Draft notes, plus a look at the bullpen and Boras' comments on Baltimore

They had the No. 1 overall draft pick in 1989, 2019 and 2022 but the Orioles will not have that pick next summer in the MLB Draft.

The first six picks were determined for next year's draft in last night's draft lottery at the Winter Meetings. The Orioles had a very small chance at the No. 1 pick or to be among the top six, but they didn't land there.

They will hold the No. 17 pick in round one of the next MLB Draft. The last time they picked that far down the board or lower, they selected lefty DL Hall No. 21 overall in 2017.

In the last four drafts, the Orioles selected first, second, fifth and first. 

Pittsburgh was the big winner and has the No. 1 overall pick next summer with Washington to pick No. 2 and Detroit No. 3.

Speaking of the draft, did you ever wonder, as I did, what guidance the Orioles give their new draft picks heading into their first winter in the organization? Draft picks from the class of 2022 like Jackson Holliday, Dylan Beavers and Jud Fabian.

Brad Ciolek, the Orioles' director of draft operations provided this explanation in our recent interview.

“I think one thing we do remarkably well here - and it may sound minor, but in the grand scheme it’s immensely important - is the overall communication relationship we have with our player development department and the coaches,” he said. “In terms of getting everyone on the same page, we do a lot of work prior to the draft with our hitting coaches, and also our infield and outfield coaches. We watch a lot of film, and just exchanges ideas and thoughts such as, 'If we were to get this guy, what are some changes we would eventually want to make and what are some things we maybe wouldn’t want to touch?'”

Ciolek said that helps coaches better know players before they take the field on the O’s farm. Now those players are heading into an offseason in advance of their first full pro seasons.

“A lot of the heavy lifting is done by player development,” Ciolek said of how the club keeps tabs on the players now. “They’ll continue to stay with and talk to these guys throughout the offseason about their individualized player development plans. Strength and conditioning is also a part of that. Our scouts are kind of hands off and we let our PD staff do their jobs. But we are there as support. Our scouts have built great relationships with the players and talk during the offseason. But for the most part we trust our player development staff to do the job, and they’ve done a remarkable job thus far.”

Recently in this space I took a closer look at last year’s draft class and how well they fared in plate-discipline skills.

They need the ‘pen to be good again: The Orioles bullpen was certainly a big reason for the club’s big win improvement in 2022. The bullpen was good and needs to be again as the Orioles chase the playoffs in 2023.

While executive vice president and general manager Mike Elias himself admits bullpen acquisitions are not a priority right now, that ‘pen could get bolstered by adding a young pitcher who doesn’t make the starting rotation.

“We’ve got some young pitchers that could possibly, if they don’t make the Opening Day rotation, could slide into the bullpen,” Elias said Monday at the Winter Meetings. “So, definitely would not rule out a bullpen acquisition, particularly of the veteran variety with our young group, but fair to say as I sit here today, we’re probably having more conversations about position players and starting pitchers.”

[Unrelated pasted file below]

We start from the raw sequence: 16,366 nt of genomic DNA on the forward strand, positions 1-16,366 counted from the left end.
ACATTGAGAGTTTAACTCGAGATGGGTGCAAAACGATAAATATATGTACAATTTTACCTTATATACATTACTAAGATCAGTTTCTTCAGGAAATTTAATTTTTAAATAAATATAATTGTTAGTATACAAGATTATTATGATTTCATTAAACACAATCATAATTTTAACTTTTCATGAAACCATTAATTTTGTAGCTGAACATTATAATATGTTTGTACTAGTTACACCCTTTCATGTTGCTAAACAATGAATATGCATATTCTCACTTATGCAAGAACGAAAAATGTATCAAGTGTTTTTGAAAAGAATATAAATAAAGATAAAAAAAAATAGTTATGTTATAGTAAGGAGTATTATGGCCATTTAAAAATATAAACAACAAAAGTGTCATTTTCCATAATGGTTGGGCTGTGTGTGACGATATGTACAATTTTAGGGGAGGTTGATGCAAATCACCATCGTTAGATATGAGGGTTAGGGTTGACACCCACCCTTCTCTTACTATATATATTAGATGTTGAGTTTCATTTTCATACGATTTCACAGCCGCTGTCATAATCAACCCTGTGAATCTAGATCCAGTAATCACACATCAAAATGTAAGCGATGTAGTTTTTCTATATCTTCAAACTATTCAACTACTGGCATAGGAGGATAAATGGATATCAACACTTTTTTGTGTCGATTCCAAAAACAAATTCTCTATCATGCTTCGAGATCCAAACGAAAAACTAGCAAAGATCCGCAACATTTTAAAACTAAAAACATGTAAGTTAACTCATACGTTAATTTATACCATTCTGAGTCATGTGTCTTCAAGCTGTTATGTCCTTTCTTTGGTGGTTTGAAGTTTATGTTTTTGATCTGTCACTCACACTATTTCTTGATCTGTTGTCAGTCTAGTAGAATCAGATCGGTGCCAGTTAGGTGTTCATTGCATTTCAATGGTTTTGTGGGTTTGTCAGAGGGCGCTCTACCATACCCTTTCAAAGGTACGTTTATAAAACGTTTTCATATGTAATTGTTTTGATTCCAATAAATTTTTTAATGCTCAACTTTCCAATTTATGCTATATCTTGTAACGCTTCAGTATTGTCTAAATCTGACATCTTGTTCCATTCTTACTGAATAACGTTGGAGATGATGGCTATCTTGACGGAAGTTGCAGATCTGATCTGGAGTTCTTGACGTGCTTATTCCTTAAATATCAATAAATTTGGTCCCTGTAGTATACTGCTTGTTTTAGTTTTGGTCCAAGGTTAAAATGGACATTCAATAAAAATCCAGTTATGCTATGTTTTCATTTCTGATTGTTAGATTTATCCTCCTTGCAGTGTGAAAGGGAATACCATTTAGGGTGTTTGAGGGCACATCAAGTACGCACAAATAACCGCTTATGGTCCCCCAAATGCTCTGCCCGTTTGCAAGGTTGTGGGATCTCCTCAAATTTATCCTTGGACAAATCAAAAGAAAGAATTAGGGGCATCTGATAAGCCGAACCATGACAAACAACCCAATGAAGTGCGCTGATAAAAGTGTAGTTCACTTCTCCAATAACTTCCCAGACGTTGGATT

Could right-hander Tyler Wells be a pitcher that slides into the ‘pen?

If the O’s opening day rotation includes, let’s say, in some order, Kyle Gibson, Kyle Bradish, Dean Kremer, Grayson Rodriguez and a pitcher still yet to be signed but likely coming, Wells could get bumped. Even though he threw quite well as a starting pitcher last year.

But in the American League having a pitcher or pitchers that you can pitch multiple innings in the middle innings can be big. Someone bridging the gap between a starter getting, say, only five innings and late-inning relief.

O’s worst innings in 2022

Third inning: A 5.44 ERA and .845 OPS against

Fifth inning: A 4.83 ERA and .778 OPS against

First inning: A 4.39 ERA and .731 OPS against

As a reliever in 2021, Wells produced a 4.11 ERA, 0.912 WHIP, a 1.9 walk rate and 10.3 strikeout rate. His ERA was 4.25 as a starter and his strikeout rate dropped to 6.6. So did his average fastball velocity, from 95.2 mph in 2021 to 93.6 last year.

Wells figures to be a key pitcher on the ’23 Orioles and it very well could be in the rotation. But he could also be among several young pitchers - including Mike Baumann, DL Hall and Noah Denoyer to name three - who could be big in the important middle innings as well.

Boras speaks: A challenge for O's media and fans alike is to try to decipher what is happening with the Orioles behind the scenes. What rumors are there about the Orioles? Good luck with that. The team protects such information and they seem to do it very, very well.

But agent Scott Boras must have some handle on it. He is more well-connected than the rest of us, to say the least, and counts top lefty free agent pitcher Carlos Rodón among his clients.

He said the Orioles have "an amazing young core" and added, "They really feel like they’re ready to compete.”

Added Boras of the Orioles: "They've been very aggressive. Mike has been in constant contact. The Orioles are in a different place, and Mike's made us all very aware of that."

Can Orioles find Rule 5 success again later in fir...
Rule 5 draft next up at Winter Meetings

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